”I want to be a scientist,” my eight year-old says with enthusiasm. His dark brown eyes flickered with excitement. There were bread crumbs around his mouth. “A scientist, huh?” I said between bites of my apple. I handed him a napkin, we were having our afternoon snack.
“What type of scientist?” I asked out of motherly curiosity. He paused, looked thoughtfully down at his plate and smiled deeply. Raising his head he beamed, “I’m not sure yet but I do love the stars and looking at things under my microscope.”
I touched his hand warmly, “I think that’s awesome, you can be whatever you want to be.” I’m not sure he heard that part; he was too busy inhaling the rest of his sandwich. Shortly thereafter I listened with marvel as my son went on to describe his fascination with the heavens.
I wish I had his clarity when I was that age. In my adolescence, I struggled. Whenever an adult would ask me — “What would you like to be when you grow up?” — I made sure I had a canned response. Lawyer. Doctor. Anything that would make me seem like I had a clue about myself. Then came my sarcastic teenage years when I’d retort, ” Alive, I plan to be alive when I grow up.”
I thought my childhood best friend had it figured out. In second grade, during recess while we ate our candy necklaces she was the one who clued me into saying, ” a lawyer.” She said she wanted to be a lawyer, so I wanted to be one too, whatever that was.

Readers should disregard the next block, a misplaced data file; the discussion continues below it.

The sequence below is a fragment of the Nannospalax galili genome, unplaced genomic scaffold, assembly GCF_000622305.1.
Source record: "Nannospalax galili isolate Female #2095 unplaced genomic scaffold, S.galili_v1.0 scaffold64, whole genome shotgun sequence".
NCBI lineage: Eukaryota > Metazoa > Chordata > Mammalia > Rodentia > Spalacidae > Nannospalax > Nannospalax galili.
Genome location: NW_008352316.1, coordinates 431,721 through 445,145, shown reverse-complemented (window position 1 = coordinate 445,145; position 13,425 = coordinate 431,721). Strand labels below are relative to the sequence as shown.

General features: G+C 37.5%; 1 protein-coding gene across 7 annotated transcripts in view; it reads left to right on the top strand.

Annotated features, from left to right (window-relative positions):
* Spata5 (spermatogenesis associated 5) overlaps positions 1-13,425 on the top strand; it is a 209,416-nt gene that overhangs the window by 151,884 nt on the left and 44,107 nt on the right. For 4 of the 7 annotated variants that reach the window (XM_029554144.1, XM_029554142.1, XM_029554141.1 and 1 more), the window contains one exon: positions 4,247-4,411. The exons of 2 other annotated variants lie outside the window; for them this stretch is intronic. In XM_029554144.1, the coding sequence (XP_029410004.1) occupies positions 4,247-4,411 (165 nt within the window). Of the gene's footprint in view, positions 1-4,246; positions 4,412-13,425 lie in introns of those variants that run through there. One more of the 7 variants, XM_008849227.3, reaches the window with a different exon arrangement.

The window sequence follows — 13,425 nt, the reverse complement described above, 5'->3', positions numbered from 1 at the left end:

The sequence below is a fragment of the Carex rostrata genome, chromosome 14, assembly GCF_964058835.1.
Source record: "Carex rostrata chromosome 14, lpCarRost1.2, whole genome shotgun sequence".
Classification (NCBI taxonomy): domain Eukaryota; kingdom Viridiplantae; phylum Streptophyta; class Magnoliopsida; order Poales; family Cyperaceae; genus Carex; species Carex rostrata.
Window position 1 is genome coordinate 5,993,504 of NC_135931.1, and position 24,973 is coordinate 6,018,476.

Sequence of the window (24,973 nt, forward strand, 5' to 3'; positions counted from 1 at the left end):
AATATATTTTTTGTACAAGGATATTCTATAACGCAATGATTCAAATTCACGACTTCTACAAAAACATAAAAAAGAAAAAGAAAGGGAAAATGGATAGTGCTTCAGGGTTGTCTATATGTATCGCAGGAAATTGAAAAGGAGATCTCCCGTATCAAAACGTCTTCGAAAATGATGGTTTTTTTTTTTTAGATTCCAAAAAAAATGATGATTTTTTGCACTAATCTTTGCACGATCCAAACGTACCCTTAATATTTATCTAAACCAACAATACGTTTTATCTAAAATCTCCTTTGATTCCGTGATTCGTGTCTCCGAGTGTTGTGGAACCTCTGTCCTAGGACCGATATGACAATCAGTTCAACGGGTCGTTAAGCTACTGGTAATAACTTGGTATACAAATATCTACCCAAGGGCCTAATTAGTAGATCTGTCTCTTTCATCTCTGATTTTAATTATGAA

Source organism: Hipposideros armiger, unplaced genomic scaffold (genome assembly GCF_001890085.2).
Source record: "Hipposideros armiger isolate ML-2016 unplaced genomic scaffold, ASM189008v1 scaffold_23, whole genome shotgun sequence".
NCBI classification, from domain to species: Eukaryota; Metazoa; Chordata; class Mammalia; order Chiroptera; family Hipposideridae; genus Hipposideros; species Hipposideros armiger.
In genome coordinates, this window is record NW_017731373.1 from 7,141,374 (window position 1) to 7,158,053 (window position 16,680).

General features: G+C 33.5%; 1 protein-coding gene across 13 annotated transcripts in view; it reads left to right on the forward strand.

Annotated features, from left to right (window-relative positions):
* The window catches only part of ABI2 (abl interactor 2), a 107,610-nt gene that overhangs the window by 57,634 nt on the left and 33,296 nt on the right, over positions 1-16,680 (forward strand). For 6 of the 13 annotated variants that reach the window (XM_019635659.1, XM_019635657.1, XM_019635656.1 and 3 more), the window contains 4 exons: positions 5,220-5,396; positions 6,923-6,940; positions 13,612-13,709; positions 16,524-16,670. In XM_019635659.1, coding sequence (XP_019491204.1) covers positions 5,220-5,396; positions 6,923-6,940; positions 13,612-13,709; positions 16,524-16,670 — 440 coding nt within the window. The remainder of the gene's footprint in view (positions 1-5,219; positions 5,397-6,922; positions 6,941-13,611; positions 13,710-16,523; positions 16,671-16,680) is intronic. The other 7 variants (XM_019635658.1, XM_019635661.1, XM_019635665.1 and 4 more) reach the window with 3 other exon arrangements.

Truth is it wasn’t until high school that the light came on for me. Not a big spectacle of lights, just a little itty-bitty shimmer. My granddad and I were watching CBS News — as we did every night. I really admired the anchor, Dan Rather, I thought he had such a cool job. I started watching the other stations and became captivated with the role of a news anchor. The world of journalism at-large fascinated me. Oprah Winfrey. Katie Couric. Diane Sawyer. Deborah Roberts. I developed a profound respect for their craft. So much in fact that I was on the yearvideo team in high school (I’m really dating myself here. . . yes, we made a video yearbook). I walked around campus with a tripod and camera hoping to catch candid moments of my classmates on film.
I studied journalism in college and grad school, I was determined. But all the while I was doing this I still wasn’t sure. It gnawed at me. I wanted it but I was interested in other things too. Business. Technology. Philosophy. I thought about it and thought about it. And before I knew it I was doing more thinking than doing. I felt the need to have it all figured out. It was overwhelming.
Sometimes we’re caught between thoughts, living life in bursts of tangents.
Now well into my adulthood I realize that we don’t have to always have the answers. Sometimes we’re caught between thoughts, living life in bursts of tangents. Even as we go on about our days, working, living and being, most people are still trying to figure out their purpose in life. Here’s the rub — I think — while tangents are healthy I don’t think you can dwell there otherwise we’d spend more time thinking about possibilities instead of making things happen. And when I say make things happen, I don’t mean a physical act, it is rather the act of making authentic connections with people, telling your truth and inspiring others all while on your life’s journey.